bowl of fruit was on the nightstand, and a spray of lilacs stood in a vase
on the bureau. Lily dropped the quilt bag, the knitting bag, her cardigan
and her purse on the love seat. Rick added his jacket to the pile.
Ramona pointed to the fireplace and asked if they wanted a fire. Rick and
Lily exchanged glances, and Rick nodded. Briskly, Ramona laid logs in the
hearth and ignited them. As she worked, she announced that if the fire went
out, they were not to relight it themselves, but to call her or Jill for
help. No exceptions, she barked. She glared at Rick as if to warn him that
just because he dressed like a lumberjack in his plaid flannel shirt, that
didn't mean she considered him competent to handle wood and matches safely.
Meekly, Rick nodded again. Lily ran to the bathroom, afraid she'd explode
When Rick closed the door behind Ramona, Lily returned to the bedroom. She
moved to the bay window, delighted to see two dogwood trees, one pink and
one white, on the back lawn. "I love bay windows," she declared. "Look, a
She felt Rick standing close behind her. "Oh, Rick, thank you for all
this!" she exclaimed, flinging her arms wide. She turned around and
Rick's body was rigid, his voice strained. Taking a step back, she looked
into his anguished face and read his thoughts. Oh, God, she asked herself
in dismay, why here, why now....She dropped onto the window seat and buried
her face in her hands.
"Lily," Rick repeated, seating himself across from her on the window seat,
"look at me." Wretchedly, she raised her eyes to him. "Maybe you won't
believe this, but I swear that when I asked you to come with me today, I
never planned to dredge up the past. But what you told me at Christmas--I
keep thinking about it and I can't put it behind me," he told her
desperately. "Not without your help."
Why here, why now, she thought again, and the answer came to her: because
this, not his new client, her new job, or her father's funeral, was the
reason Rick had been cool toward her for weeks. When he said, "I love you
very much, and I can't live without you," she thought he had somehow worked
through his feelings about her "moment of weakness" on his own. Clearly he
hadn't, and clearly they had to move past it if they were ever to be truly
together again. She had brought this crisis on the two of them, and if the
moment to deal with it had to be here and now, she had no choice but to
shoulder the burden--my stone boat, she thought ironically. "How? Tell me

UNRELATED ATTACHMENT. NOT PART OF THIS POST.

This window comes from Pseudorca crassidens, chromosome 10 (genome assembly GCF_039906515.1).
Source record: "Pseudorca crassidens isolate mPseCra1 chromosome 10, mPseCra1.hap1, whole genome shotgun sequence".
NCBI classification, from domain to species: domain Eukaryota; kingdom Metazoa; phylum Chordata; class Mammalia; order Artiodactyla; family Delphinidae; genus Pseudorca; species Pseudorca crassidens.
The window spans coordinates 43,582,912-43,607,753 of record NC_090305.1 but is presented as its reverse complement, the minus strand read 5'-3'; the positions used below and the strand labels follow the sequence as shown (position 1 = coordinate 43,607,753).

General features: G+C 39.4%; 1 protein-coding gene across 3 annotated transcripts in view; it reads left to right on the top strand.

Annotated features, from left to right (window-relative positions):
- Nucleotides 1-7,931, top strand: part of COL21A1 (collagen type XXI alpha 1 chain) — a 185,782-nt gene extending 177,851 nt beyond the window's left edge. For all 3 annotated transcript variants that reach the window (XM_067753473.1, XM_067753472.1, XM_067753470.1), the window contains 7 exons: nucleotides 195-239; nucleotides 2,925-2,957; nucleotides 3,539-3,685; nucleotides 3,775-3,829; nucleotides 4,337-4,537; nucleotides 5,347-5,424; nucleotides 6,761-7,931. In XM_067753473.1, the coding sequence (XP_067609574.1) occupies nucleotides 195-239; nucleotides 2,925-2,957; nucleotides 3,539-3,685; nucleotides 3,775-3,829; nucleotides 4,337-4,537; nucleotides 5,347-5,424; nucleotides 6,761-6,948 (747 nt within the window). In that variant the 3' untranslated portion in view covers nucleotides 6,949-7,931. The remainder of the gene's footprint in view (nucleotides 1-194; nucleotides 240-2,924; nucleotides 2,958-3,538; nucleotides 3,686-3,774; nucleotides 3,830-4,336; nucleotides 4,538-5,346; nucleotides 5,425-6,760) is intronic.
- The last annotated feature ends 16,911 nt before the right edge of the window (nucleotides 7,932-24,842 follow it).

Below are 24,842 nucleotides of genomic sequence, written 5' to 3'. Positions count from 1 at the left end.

and I'll do it," she begged him.
"I don't care anymore where you and Jake - " He paused, unable to finish the
thought. "I just need to know why. I never allowed you to explain, and
that was wrong of me," he continued. "Tell me now. I promise I won't
"Or walk away?" Lily asked.
"Where would I go?" he reminded her. "I paid for the room."
We need to stop at Pemberly, Rick had said. He's right, Lily thought, where
else could we talk. Too many people had keys to Rick's apartment and barged
in at all hours, and the Deerfield house evoked too many memories of Jake.
Her eyes searched Rick's, seeking assurance that this was a promise he could
keep. He held her gaze, because on the road to Concord, he'd at last made
sense out of Thad's bits and pieces of advice. Little Ashley, starved for
love, adored her torn and mended toy because even a scarred and flawed
rabbit was better than none at all; just as he, so lonely before he'd met
Lily, needed her, scars and flaws and all. By saying that pulling contests
tested the horsemen as well as the horses, Thad had been urging him to test
what kind of man he was; and by reminding Rick of his inner strength, he had
appealed to the fundamentally decent man that Rick liked to think he was.
His friend's religion encouraged forgiveness and rising above old
grievances. In his mind, Rick could hear Thad imploring him to be gentle
with Lily, saying that while he might feel hurt over her betrayal, obsess
over it and want her to suffer for it, only if he treated her with kindness
would she open up and explain how it had happened. Just as pulling horses
wouldn't respond to beatings, she wouldn't respond to berating; and if he
tried it, he wouldn't, in the end, be able to live with himself.
Knowing nothing of how he'd come by his resolve, but heartened by seeing it
in his eyes, Lily bowed her head and began to lay out the facts: How, for
days, Jake had been acting mysteriously - never answering a question directly,
ducking phone calls, even coming to blows with a stranger on the front lawn
in full view of her and the girls. How he finally broke down and told her
that he was nearly bankrupt. How, overcome with fear for the future and